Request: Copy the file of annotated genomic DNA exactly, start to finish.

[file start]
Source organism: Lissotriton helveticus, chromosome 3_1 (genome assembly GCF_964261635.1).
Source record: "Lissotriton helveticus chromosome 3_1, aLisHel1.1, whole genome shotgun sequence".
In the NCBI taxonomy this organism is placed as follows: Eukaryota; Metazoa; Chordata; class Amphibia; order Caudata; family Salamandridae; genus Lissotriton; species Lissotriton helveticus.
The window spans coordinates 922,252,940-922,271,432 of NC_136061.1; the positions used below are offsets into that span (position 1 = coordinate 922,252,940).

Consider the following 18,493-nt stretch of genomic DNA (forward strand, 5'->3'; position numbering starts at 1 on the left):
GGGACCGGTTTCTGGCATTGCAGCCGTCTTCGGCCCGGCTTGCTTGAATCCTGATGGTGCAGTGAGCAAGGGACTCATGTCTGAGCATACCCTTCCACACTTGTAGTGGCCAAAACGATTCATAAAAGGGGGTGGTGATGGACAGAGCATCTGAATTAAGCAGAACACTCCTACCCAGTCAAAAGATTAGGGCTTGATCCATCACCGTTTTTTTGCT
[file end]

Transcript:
Source organism: Lissotriton helveticus, chromosome 3_1 (genome assembly GCF_964261635.1).
Source record: "Lissotriton helveticus chromosome 3_1, aLisHel1.1, whole genome shotgun sequence".
In the NCBI taxonomy this organism is placed as follows: Eukaryota; Metazoa; Chordata; class Amphibia; order Caudata; family Salamandridae; genus Lissotriton; species Lissotriton helveticus.
The window spans coordinates 922,252,940-922,271,432 of NC_136061.1; the positions used below are offsets into that span (position 1 = coordinate 922,252,940).

Consider the following 18,493-nt stretch of genomic DNA (forward strand, 5'->3'; position numbering starts at 1 on the left):
GGGACCGGTTTCTGGCATTGCAGCCGTCTTCGGCCCGGCTTGCTTGAATCCTGATGGTGCAGTGAGCAAGGGACTCATGTCTGAGCATACCCTTCCACACTTGTAGTGGCCAAAACGATTCATAAAAGGGGGTGGTGATGGACAGAGCATCTGAATTAAGCAGAACACTCCTACCCAGTCAAAAGATTAGGGCTTGATCCATCACCGTTTTTTTGCT